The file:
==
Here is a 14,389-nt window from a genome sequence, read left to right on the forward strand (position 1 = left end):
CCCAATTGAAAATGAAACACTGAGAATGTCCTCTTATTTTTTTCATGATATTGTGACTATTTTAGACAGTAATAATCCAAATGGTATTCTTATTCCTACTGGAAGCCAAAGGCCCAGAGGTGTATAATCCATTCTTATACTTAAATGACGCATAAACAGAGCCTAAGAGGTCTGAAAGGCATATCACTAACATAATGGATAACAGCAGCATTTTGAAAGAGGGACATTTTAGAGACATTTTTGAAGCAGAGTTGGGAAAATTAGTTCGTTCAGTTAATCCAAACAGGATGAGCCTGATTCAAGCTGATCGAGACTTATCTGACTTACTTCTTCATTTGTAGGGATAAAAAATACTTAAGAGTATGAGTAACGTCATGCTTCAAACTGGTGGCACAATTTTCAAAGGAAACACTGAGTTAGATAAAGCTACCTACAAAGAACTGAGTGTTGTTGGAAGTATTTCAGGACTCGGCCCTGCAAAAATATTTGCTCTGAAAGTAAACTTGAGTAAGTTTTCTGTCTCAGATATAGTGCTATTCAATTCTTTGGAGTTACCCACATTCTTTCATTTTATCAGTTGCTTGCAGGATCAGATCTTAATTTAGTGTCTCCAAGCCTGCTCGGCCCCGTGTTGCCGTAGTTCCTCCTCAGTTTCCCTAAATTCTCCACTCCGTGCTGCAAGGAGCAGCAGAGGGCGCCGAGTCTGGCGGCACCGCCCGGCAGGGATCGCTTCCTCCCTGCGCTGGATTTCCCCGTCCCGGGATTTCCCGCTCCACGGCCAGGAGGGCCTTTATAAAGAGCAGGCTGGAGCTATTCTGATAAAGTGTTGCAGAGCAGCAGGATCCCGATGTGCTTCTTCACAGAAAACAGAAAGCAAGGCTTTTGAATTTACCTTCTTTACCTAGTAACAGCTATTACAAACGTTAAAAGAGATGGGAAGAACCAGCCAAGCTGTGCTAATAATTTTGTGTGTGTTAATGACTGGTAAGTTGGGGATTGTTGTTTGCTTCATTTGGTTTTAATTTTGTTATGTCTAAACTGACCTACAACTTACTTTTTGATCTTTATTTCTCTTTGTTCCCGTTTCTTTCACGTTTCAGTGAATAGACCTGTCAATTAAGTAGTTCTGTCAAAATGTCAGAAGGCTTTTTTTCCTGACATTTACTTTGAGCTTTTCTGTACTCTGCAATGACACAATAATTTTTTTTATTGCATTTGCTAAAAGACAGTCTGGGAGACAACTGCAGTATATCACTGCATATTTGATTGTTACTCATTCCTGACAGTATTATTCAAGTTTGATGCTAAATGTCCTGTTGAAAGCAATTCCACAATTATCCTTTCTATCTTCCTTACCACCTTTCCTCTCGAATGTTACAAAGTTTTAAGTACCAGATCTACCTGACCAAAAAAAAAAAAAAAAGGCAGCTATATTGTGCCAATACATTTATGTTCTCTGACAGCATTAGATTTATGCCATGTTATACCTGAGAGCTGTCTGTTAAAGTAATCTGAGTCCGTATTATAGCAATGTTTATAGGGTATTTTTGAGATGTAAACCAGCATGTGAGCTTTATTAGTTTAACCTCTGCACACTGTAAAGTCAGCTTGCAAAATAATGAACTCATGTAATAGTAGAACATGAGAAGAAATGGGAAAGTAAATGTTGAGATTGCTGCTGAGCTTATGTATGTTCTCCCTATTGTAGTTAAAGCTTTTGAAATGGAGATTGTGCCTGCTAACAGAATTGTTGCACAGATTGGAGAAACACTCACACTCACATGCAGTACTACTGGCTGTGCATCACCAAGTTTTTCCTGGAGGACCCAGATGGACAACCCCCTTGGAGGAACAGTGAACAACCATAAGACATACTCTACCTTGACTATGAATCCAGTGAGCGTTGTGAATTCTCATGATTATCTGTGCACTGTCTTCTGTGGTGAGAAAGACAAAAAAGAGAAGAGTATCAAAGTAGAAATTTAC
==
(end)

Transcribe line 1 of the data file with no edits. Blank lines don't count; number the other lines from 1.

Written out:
Here is a 14,389-nt window from a genome sequence, read left to right on the forward strand (position 1 = left end):